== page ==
DNA technique revealing face of Aurora man's killer 13 years later

Posted at 4:11 PM, Dec 11, 2017
and last updated 2017-12-11 18:11:52-05

AURORA, Colo. — Coworkers were worried when Oakey Kite failed to show up for work May 24, 2004. That concern prompted a call to the Aurora Police Department, which dispatched officers to his home at 2002 South Helena Street.

When officers arrived at the home, they found Kite’s body in the basement of his townhome. Kite had been bound, tortured, and killed with his own kitchen knives by a man who went by the name of “Robert Cooper,” who investigators later learned had answered an ad placed by Kite for a roommate. 

The suspect cleaned the crime scene after the homicide and removed items of evidence from the scene. Kite’s credit card was used at nearby Wells Fargo ATM. The suspect was photographed at the ATM wearing a mask and gloves in the victim’s vehicle. 

Years later, the investigation into Kite’s murder went cold. The information Robert Cooper gave the victim was false, and the grainy ATM video footage was the only picture they had of the suspected killer.

But new DNA technology may offer hope for a possible resolution to the case. Investigators have recently sought the services of Parabon NanoLabs (Parabon), a DNA technology company in Virginia that specializes in DNA phenotyping, the process of predicting physical appearance and ancestry from unidentified DNA evidence.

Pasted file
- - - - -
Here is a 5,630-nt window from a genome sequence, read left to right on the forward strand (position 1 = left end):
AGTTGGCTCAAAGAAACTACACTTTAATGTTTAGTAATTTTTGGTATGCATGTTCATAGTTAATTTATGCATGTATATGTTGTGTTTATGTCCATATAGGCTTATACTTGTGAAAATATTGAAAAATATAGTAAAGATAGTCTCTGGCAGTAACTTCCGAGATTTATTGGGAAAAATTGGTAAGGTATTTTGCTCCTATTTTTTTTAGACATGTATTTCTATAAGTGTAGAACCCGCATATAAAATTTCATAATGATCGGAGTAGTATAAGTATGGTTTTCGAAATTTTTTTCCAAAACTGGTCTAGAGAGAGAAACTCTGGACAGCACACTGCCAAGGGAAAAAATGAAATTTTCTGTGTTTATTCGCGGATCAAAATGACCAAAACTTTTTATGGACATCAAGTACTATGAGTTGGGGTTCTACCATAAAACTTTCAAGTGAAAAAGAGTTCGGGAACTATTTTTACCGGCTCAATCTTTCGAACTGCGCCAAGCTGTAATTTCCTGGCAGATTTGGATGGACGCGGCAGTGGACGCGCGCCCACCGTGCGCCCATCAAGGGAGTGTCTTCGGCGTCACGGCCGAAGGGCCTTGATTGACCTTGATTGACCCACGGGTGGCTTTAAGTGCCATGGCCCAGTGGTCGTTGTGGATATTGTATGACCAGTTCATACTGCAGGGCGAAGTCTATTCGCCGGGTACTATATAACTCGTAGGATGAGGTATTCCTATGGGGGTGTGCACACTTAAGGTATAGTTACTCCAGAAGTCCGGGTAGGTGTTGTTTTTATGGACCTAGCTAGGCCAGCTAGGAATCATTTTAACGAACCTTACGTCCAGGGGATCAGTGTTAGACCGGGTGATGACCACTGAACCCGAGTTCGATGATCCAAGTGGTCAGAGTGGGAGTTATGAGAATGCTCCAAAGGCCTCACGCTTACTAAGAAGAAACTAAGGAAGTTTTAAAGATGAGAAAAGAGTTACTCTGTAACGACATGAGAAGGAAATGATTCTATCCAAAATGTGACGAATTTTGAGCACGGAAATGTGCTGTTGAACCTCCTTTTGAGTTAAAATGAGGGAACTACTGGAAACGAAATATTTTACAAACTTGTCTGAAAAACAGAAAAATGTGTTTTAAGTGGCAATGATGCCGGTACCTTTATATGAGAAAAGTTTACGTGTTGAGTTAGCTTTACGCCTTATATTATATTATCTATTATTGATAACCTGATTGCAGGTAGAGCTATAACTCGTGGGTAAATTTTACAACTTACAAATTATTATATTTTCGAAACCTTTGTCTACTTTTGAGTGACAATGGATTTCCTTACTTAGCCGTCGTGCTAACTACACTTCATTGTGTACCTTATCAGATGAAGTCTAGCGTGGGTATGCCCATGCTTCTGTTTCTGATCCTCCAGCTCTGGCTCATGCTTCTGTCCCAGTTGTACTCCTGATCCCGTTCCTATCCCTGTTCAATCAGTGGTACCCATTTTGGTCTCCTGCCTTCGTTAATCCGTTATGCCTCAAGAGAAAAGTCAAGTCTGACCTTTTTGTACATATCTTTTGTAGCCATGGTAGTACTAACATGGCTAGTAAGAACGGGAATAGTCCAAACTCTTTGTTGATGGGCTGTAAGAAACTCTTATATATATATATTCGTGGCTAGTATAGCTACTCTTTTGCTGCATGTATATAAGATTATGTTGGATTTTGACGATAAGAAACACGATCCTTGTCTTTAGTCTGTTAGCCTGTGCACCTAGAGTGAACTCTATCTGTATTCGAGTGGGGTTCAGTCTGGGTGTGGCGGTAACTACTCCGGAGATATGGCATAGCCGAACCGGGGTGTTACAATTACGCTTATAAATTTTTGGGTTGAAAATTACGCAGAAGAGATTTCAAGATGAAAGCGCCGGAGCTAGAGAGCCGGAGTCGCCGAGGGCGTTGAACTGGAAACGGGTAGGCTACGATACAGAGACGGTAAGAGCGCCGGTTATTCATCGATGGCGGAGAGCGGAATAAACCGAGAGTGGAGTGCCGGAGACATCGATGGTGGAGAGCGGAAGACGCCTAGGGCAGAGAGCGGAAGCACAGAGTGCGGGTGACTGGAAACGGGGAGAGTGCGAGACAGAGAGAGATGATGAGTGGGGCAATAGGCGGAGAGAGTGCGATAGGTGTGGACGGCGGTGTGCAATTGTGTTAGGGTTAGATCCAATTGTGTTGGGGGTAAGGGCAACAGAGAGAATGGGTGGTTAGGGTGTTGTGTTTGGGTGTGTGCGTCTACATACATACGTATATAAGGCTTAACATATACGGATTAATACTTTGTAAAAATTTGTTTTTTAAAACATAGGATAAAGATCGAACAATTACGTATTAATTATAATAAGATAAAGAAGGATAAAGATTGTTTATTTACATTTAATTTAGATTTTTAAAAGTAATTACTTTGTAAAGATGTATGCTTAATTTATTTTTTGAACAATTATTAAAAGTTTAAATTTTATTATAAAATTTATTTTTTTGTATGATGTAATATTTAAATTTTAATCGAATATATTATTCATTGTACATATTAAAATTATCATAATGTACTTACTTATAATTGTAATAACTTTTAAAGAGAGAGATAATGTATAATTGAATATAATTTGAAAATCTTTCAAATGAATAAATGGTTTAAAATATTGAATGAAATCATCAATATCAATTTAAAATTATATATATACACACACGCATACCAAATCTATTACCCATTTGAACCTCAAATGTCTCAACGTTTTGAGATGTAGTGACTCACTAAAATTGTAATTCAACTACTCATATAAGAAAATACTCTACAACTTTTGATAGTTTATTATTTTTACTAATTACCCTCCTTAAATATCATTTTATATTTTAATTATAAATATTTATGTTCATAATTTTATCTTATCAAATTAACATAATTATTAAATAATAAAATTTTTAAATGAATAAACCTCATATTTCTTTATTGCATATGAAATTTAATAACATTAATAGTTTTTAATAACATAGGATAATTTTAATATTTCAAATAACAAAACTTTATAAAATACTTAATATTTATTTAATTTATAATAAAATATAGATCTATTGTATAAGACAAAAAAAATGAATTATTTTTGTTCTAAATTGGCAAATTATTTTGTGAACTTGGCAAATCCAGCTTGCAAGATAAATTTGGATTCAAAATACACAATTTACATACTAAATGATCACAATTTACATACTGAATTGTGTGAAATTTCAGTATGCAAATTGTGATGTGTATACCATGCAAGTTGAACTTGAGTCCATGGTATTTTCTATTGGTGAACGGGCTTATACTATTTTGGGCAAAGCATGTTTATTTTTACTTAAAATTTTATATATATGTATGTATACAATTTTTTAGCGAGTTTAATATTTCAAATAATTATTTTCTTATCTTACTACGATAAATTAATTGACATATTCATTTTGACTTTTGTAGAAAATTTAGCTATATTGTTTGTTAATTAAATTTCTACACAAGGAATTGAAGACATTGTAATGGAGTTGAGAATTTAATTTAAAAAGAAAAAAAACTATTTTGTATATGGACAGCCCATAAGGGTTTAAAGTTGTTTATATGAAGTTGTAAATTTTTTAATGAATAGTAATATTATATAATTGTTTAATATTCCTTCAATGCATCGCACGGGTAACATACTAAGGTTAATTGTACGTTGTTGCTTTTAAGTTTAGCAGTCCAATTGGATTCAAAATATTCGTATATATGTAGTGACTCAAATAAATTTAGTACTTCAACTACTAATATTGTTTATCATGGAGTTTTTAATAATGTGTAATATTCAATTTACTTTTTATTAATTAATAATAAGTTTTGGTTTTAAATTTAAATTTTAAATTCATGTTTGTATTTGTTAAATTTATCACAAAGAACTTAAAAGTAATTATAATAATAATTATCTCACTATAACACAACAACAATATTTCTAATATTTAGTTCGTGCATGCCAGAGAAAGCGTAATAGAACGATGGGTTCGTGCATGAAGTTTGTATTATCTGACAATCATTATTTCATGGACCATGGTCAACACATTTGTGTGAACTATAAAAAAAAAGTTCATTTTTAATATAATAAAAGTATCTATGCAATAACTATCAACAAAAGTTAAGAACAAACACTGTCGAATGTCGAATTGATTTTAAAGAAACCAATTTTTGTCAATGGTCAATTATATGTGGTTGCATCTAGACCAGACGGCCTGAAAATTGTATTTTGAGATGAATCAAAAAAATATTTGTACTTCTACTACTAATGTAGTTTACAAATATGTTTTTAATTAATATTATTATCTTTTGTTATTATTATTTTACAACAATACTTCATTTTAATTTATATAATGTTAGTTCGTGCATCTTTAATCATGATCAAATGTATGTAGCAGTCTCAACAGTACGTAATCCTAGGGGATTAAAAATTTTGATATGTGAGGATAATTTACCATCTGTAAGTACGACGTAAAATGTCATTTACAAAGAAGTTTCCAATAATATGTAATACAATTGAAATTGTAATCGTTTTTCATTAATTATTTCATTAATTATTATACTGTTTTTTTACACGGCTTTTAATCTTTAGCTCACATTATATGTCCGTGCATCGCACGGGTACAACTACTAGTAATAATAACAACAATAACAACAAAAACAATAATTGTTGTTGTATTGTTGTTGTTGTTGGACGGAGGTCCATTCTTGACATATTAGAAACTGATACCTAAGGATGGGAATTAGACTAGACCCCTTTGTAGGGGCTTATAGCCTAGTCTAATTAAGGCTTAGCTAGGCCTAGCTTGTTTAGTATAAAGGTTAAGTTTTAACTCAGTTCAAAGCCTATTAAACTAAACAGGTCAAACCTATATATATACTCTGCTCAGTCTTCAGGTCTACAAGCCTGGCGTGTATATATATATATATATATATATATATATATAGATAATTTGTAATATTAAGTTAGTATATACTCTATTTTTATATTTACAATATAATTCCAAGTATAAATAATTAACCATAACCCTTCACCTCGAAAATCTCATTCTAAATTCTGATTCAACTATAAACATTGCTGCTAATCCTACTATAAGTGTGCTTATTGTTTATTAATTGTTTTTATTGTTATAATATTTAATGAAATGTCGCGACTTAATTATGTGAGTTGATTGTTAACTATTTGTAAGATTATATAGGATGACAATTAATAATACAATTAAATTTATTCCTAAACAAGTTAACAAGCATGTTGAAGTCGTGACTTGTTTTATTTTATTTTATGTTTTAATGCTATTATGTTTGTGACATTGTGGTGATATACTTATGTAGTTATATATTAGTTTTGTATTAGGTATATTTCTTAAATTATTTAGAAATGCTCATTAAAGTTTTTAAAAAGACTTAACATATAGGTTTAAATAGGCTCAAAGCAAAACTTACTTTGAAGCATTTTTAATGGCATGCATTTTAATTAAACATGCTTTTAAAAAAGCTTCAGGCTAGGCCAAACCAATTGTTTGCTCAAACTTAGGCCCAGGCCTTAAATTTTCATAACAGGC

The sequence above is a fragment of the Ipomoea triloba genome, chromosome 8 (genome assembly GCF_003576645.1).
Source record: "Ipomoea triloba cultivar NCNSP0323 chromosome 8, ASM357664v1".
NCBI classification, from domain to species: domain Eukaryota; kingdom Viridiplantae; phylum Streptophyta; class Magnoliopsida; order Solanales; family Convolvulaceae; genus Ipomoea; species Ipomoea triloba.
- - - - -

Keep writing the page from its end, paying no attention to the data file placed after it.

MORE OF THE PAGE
Using DNA evidence from the case, Parabon produced trait predictions for the associated person of interest. An individual’s predictions were made for ancestry, eye color, hair color, skin color, freckling and face shape. By combining these attributes of appearance, a composite profile was produced that depicts what the person of interest may have looked like at 25 years old. 

Aurora Police released the composite profile Monday. The report indicates the suspect is a white male with dark or brown eyes with brown hair. Investigators caution the composite is an approximation of appearance based on DNA and is not likely to be the exact appearance of the suspected killer.

If you or someone you know can provide information on this unresolved homicide investigation, you are encouraged to contact Agent Thomas Sobieski at (303) 739-6103, email